More on at-large council seats in Prov

My friend Matt gave me a rash of grief yesterday about my generally favorable take on Cliff Wood's proposal to reconstitute the Providence City Council with 10 ward-based seats and five at-large seats. He equates the concept with downsizing democracy and says it would severely advantage deep-pocketed (white) candidates.

He's got a post up today about the subject, as does state Representative David Segal, a former member of the Providence council and someone who has ardently backed measures to increase proportional representation.


[While proponents tout broader thinking] this is a BAD idea, unless seats are allocated proportionally.  Ari and I wrote about these issues here. Two quick points about the 10-5 plan:

  • It’d mean more representation by rich, white, high-turnout portions of town, and therefore more influence by moneyed interests.
  • The city would be setting itself up for a civil rights lawsuit, as Ward 11 — the only seat held by an African American — would be chopped up into majority white and Latino areas.  A city that is 15% African American would likely be left with no African American on the city council.  (Have we really not learned the lessons of the redistricting of 2002, which pitted Sens Pichardo and Walton against one another?)

I’ll write about all of this in more detail later.


It is disturbing to see so many "liberals" support the idea of downsizing the Providence City Council from 15 wards to 10 wards and then adding 5 at-large seats.  This effort will reduce the ability of Providence residents to run for office, reduce the minority representation on the Council (from 4 to 2 or 1 or 0) and position the wealthy areas of our city to have a windfall on the Council.  I support the progressive solution: Councilman Seth Yurdin's idea of keeping our 15 wards and adding 2-6 at-large seats to the Council elected on a "proportional representation" system to ensure "one-person, one-vote" throughout the city.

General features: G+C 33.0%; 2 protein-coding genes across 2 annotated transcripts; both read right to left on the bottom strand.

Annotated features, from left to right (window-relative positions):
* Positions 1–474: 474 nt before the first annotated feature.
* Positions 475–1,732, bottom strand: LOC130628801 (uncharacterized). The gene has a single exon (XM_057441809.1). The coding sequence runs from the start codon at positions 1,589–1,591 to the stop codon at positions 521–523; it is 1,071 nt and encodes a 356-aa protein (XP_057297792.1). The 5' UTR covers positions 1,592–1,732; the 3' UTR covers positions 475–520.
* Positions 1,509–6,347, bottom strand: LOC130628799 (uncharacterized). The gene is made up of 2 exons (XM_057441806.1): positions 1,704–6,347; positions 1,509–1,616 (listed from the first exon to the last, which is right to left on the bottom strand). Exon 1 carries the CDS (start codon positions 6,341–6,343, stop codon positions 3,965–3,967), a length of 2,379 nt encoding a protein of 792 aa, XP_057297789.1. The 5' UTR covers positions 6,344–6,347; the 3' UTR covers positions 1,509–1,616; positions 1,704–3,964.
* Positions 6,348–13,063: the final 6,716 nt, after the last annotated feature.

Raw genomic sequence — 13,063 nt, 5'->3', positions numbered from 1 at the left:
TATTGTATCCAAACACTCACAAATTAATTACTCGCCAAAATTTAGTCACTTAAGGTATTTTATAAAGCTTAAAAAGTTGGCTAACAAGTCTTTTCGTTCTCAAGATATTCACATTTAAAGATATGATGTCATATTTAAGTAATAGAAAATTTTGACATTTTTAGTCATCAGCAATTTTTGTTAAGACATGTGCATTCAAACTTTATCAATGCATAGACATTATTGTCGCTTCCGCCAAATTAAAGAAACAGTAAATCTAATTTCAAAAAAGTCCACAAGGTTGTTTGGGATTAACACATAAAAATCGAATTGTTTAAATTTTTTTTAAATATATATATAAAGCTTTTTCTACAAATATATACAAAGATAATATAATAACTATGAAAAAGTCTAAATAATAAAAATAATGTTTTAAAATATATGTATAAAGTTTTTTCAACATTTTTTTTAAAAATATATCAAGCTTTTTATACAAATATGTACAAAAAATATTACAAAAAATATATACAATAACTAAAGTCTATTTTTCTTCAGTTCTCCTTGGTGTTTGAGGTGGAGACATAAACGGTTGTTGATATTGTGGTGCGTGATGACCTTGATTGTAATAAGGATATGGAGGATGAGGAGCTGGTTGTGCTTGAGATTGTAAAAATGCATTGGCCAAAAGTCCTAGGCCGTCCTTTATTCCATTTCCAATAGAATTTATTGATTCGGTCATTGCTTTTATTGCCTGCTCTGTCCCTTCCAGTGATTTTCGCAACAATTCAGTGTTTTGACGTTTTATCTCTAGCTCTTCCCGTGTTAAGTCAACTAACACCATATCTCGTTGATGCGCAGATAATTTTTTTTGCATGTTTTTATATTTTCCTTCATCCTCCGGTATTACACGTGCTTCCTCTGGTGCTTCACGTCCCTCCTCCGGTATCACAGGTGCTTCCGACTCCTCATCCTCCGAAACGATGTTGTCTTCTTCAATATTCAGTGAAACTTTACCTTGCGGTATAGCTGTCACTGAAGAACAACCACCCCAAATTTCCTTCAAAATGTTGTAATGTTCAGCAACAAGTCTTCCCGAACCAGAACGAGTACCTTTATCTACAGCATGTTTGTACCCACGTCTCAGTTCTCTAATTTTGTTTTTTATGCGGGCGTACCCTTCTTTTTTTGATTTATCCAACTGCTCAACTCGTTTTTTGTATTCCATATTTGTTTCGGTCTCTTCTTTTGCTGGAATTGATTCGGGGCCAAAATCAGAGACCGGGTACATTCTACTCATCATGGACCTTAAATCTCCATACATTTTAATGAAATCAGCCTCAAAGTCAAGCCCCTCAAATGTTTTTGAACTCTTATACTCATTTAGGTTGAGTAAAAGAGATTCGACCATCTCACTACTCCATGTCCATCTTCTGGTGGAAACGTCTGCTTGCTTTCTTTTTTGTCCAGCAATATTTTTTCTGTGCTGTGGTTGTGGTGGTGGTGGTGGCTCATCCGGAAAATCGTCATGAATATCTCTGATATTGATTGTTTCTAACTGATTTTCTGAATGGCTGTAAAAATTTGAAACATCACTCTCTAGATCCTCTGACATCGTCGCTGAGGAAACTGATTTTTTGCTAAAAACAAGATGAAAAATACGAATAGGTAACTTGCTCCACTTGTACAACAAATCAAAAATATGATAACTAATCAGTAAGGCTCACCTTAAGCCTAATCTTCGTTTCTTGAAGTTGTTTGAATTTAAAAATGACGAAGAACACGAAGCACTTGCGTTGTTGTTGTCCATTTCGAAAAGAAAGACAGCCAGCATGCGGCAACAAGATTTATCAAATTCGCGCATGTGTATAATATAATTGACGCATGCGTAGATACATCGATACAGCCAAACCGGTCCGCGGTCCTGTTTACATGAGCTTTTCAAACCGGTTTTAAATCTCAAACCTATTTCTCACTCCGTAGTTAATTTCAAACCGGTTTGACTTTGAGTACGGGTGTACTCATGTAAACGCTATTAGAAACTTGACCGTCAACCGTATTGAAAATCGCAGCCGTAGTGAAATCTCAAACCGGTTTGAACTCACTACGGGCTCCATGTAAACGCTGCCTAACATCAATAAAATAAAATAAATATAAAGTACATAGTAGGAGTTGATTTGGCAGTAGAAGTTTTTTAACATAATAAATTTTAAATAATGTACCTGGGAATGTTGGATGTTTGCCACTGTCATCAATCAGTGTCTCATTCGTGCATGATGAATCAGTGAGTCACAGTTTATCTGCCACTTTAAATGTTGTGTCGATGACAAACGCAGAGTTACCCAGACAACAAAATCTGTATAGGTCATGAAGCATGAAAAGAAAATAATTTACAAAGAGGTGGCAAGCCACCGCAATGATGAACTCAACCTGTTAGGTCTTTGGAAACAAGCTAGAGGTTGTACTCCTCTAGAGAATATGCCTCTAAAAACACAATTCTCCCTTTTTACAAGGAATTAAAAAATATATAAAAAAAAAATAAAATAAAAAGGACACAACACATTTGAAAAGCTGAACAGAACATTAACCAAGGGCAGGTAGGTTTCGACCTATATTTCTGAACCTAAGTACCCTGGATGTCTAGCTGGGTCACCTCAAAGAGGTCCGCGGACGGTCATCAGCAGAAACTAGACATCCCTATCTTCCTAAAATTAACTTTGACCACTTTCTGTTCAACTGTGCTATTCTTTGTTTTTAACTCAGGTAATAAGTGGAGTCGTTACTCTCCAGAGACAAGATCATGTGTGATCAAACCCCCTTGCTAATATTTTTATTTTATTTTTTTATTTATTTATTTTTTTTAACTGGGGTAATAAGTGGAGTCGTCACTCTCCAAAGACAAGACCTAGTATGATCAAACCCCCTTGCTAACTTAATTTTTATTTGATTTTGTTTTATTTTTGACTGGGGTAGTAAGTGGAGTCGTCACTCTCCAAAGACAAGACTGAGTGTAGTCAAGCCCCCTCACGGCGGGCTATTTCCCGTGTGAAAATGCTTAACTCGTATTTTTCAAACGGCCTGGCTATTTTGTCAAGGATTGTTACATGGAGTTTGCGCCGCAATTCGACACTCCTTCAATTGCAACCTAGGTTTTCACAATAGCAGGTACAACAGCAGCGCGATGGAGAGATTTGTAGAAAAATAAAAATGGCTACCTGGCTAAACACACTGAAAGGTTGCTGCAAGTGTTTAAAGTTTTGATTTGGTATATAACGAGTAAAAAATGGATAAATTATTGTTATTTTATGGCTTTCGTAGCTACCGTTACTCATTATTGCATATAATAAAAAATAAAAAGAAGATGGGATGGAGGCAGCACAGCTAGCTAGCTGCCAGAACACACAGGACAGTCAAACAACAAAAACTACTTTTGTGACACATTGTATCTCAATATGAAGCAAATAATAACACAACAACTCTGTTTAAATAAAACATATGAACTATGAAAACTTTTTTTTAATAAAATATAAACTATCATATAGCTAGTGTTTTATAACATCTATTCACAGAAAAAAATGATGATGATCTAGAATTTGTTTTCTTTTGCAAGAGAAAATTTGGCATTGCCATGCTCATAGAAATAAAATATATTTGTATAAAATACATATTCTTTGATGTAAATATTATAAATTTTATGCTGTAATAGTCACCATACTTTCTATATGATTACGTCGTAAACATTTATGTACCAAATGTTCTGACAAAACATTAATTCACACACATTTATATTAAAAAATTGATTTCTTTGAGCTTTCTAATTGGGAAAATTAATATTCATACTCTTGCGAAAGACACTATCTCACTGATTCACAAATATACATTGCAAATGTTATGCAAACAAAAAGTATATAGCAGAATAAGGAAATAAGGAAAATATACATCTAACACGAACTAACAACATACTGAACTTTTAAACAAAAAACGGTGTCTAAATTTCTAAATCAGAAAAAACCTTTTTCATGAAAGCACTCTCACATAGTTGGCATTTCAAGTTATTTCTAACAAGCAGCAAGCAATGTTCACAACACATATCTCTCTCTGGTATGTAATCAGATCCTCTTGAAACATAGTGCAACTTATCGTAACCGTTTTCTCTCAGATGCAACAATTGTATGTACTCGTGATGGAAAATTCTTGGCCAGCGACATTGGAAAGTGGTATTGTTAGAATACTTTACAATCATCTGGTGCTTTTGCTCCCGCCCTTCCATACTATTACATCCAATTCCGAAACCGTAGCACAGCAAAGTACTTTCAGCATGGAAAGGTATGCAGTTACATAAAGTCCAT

Let's acknowledge a few things:

-- The tradition of not publicly criticizing things in other councilors' wards does promote an extreme form of parochial thinking. A rare exception came some years back when Luis Aponte spoke critically about a development proposal for Eagle Square, which is outside his ward.

-- There is a Cicilline-esque patina to Wood's effort. Certainly, the mayor, who might run for reelection, as opposed to pursuing a gubernatorial bid, would like to enhance his influence over the council. Back in 2006, I was the first to write in-depth about this subject, when I broke the news of Wood's challenge to longtime incumbent Rita Williams.

So if this is a circle that needs to be squared, how does that happen?

Matt suggested to me that if the 10-5 at-large concept is flawed, it shouldn't be put to the voters. He suggested that the council instead hold publicly accessible hearings, with lots of public input, on all three related proposals -- Wood's, Yurdin's, and one by John Igliozzi. Let me add that my main interest in writing about this subject was to put it out there. And while Matt and David raise some good points, that is not necessarily a reason to maintain the status quo.

This being Providence, Matt and I continued discussing the issue over a post-work drink yesterday, and one of the 10-5 proponents, Steve Durkee, wound up in the same establishment, briefly joining our debate.

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